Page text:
--Rachel Carson, “Our Everchanging Shore”
Taught by an environmental writer, this creative writing course is for the nature lovers and anyone concerned about our collective future as a species. We will read exceptional examples of nature writing to inspire our own original essays on such topics as salamanders and ash trees, coral reefs and grasslands, climate change and environmental activism, trauma and healing, and place and the imagination. We will be paying special attention to narrative, dialogue, imagery, setting, characters, point of view/persona, research, syntax, and figurative language.
While I’m here to mentor and guide you, the course requires you to be unusually self-motivated in terms of library research, interviews, and/or independent field work in the mountains, meadows, creeks, and lakes of George Washington National Forest and Shenandoah National Park. Your hard work will culminate in a final essay about a local creature, ecosystem, or environmental conflict, and how it intersects with your life in Virginia.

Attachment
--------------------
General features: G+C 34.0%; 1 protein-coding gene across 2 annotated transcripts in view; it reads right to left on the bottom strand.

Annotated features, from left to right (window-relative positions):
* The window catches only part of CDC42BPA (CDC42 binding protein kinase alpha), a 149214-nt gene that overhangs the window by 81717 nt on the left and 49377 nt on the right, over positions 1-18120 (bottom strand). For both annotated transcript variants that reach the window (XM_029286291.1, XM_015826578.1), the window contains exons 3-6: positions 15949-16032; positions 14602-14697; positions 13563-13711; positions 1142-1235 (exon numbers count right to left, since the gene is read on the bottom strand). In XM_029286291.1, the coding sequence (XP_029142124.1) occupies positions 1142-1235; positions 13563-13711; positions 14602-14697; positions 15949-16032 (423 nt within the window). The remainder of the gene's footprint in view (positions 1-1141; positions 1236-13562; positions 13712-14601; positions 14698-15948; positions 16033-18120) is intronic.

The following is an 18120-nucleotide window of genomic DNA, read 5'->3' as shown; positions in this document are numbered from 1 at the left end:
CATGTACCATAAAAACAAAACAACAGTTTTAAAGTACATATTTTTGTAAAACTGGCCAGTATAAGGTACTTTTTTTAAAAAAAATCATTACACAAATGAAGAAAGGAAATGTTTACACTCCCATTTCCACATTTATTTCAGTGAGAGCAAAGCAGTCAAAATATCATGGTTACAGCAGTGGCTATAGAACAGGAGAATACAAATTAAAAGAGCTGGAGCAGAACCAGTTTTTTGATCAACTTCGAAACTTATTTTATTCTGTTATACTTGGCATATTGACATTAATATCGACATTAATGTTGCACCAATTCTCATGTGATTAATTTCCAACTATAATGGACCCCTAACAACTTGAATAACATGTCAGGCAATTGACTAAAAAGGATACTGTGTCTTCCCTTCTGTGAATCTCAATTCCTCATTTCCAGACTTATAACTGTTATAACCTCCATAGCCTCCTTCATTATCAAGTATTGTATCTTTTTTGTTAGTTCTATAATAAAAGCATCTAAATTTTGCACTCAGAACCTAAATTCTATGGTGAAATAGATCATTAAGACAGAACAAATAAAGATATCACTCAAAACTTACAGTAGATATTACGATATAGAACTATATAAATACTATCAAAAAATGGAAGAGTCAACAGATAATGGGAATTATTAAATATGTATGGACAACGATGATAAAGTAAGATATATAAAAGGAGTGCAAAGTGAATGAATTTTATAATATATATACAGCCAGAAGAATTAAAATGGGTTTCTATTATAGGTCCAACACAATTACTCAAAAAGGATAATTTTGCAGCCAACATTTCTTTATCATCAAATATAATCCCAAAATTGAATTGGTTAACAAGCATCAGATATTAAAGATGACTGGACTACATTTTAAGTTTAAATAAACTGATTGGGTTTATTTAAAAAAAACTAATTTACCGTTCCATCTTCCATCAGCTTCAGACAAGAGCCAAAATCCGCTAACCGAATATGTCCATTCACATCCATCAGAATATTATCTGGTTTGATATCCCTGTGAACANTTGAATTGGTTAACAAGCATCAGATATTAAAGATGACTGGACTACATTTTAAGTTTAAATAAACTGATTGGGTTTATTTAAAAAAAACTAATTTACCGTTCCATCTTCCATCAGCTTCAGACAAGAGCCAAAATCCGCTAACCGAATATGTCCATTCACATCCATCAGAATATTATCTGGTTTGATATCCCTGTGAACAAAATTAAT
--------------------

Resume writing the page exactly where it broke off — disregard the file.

ENG 391 (0001): Introduction to Creative Writing – Nonfiction
Professor Erica Cavanagh
Health and Behavioral Studies Building 2099 - M/W 9:40-10:55 AM
In this introductory workshop, you will read a wide array of creative nonfiction, an expansive genre that includes memoir, personal essays, flash nonfiction, lyric essays, literary journalism, video essays, and even podcasts that draw from the techniques of personal essays and literary journalism. The purpose is to expose you to as many styles as possible within a semester so that you can learn what’s possible in creative nonfiction and, just as importantly, so you may find a style that works best with your sensibility and the content of each piece you set out to write.
Nonfiction is rooted in actual experiences as opposed to fabricated ones, so the writing you do in this class will draw from your personal experiences and observations about the world. You’ll also learn the techniques writers use so you can transform your life’s raw material into stories. These techniques include choosing specific, vivid details that help build characters, setting, and scenes. Over the course of the semester, you’ll be assembling a toolbox of narrative forms, literary devices, sentence rhythms, and more to help you become a writer with the tools to write well beyond this semester.